not helpful to an organization. At present it may not have any relation with organizational
performance but if the organizations work on it there will be outcomes which will affect the
organizational performance.
According to the Pearson correlation there is relation between the dependent and independent
variables which are succession planning, talent management and organizational performance.
Many organizations are there which do not have succession planning or talent management
programs. As the Pearson correlation indicates that there is a relationship between the variables it
will help them to increase employee motivation and with these succession planning and talent
management program they can make their employees perform better which will lead to a better
performance of the organization. If succession planning is maintained and done by preparing
employees to fill any specific position it will bring better output as the employee is prepared and
trained to fulfill the duties and responsibilities required for that position. On the other hand,
talent management by an organization will help individual employees to improve and develop

49

themselves. This will help them as individual to perform their required responsibilities more
effectively and efficiently, which will lead to a better performance of an organization. In both
cases, performance of the organization is affected in a positive way by increasing the efficiency
and performance of an organization.

Conclusion
This research paper concludes the two components of organizational performance which are
succession planning and talent management. Connections between these three variables are
shown through hypothesis and conceptual frameworks. The results from the research show that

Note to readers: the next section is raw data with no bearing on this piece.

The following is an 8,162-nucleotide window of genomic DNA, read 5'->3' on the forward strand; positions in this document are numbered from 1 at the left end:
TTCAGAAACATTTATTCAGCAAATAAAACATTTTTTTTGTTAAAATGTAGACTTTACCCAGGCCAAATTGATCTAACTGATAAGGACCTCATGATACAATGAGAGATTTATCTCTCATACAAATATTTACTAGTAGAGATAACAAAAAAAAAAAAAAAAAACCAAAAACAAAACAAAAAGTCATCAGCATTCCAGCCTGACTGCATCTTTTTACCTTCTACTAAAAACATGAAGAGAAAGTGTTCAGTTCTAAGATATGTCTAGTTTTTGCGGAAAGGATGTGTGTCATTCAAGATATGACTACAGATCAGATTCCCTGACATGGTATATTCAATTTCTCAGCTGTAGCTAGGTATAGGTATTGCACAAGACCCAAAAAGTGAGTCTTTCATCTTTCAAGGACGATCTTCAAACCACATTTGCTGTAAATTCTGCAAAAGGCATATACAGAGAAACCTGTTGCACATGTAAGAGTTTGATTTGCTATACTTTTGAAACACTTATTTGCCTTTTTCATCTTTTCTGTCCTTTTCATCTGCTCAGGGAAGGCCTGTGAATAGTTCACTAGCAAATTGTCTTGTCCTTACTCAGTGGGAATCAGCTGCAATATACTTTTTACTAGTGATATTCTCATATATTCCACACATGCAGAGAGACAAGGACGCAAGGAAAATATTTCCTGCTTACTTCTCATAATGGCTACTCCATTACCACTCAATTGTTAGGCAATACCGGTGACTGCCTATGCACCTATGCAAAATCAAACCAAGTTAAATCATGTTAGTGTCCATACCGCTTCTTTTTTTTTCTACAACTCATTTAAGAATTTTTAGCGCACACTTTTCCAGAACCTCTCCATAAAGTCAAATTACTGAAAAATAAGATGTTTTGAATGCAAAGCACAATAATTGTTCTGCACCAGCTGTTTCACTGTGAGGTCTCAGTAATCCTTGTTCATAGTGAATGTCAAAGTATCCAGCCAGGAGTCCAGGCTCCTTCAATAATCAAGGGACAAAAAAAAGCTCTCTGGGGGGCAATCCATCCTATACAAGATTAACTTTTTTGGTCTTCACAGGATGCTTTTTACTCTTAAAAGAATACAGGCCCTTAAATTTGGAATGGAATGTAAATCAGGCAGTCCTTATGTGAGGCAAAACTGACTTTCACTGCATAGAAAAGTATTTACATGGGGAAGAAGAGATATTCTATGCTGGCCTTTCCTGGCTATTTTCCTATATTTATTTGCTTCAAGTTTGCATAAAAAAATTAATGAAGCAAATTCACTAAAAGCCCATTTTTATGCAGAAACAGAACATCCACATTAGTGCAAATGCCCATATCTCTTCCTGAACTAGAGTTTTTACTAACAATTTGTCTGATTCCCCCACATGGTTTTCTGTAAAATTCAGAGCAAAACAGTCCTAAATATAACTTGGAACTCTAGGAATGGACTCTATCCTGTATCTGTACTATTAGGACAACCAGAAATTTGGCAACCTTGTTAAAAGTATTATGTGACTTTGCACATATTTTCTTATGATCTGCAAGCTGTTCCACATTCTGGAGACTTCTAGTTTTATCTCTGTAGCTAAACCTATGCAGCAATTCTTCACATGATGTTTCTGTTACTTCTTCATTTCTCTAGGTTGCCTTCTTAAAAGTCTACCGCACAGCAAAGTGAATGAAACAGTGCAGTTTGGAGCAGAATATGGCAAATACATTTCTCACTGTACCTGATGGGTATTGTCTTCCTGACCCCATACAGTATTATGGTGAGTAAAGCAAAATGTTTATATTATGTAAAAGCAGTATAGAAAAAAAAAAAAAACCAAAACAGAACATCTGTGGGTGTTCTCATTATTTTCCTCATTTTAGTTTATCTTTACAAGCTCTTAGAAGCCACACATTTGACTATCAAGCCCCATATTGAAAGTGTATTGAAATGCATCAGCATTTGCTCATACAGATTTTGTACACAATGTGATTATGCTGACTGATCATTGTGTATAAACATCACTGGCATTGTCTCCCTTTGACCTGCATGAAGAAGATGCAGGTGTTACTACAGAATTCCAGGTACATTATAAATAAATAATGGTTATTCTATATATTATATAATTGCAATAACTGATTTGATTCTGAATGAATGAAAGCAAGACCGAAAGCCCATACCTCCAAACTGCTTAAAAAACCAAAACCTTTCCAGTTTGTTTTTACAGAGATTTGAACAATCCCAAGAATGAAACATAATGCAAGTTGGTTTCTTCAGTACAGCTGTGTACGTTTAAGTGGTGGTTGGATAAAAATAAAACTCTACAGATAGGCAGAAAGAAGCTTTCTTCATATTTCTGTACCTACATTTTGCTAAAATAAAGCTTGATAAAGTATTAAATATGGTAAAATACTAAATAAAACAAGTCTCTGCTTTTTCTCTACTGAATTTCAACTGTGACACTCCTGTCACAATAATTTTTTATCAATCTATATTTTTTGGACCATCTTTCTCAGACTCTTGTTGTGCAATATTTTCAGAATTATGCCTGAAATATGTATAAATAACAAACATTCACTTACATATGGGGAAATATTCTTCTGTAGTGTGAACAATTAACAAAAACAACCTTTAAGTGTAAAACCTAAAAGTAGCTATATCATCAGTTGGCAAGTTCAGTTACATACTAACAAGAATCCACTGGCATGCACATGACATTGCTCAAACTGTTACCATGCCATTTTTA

both succession planning and talent management can play a vital role in improving
organizational performance.
With reliability testing reliability for the questions to measure the three variables were tested.
The hypothesis testing made sure, if the variables have any relation with each other, and lastly
regression analysis showed how much a dependent variable is explained by the independent
variable.
Succession planning can help a organization to fill the positions which is going to be vacant in
near future. Organizations prepare employees so that they fulfill the new responsibility given to
them. Talent management makes sure that employees having different talents are maintained and
retained through various trainings and other necessary programs. If used and practiced properly
succession planning and talent management can lead to a successful organization with great
organizational performance.

50

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Appendix
Survey Questionnaire

This research is conducted for academic purposes only. So please do not hesitate to answer. Your
information will be kept confidential.

Personal Information

1.

Male

Female

2. Age: 20-30
31-40
41-50
51 and above
3. Occupation _______________________
---------------------------------------------------------------------------------------------------------------------

1
Strongly
Disagree

2
Disagree

3
Neither Agree
nor Disagree

4
Agree

5
Strongly
Agree

59

Please circle the number, which most closely responds to your thinking.

1. My organization practice effective two-way

communications
2. My organization have a clear sense of direction
and focus

3. My organization rapidly adapt to needed


operational changes
4. My organization Practice effective planning at
all levels
5. Place a high priority on workforce training and
development?
6. My organization conduct formal performance
appraisals on a regular basis
7. At my department my performance on the job is
evaluated fairly.
8. My organization has policies that encourage career
growth and developmental opportunities
9. My organization Builds a deep reservoir of
successors at every level
10. If you left your job tomorrow, someone in your unit
could immediately take over.
11. My organization has policies that encourage career
growth and developmental opportunities

Thank you for your cooperation.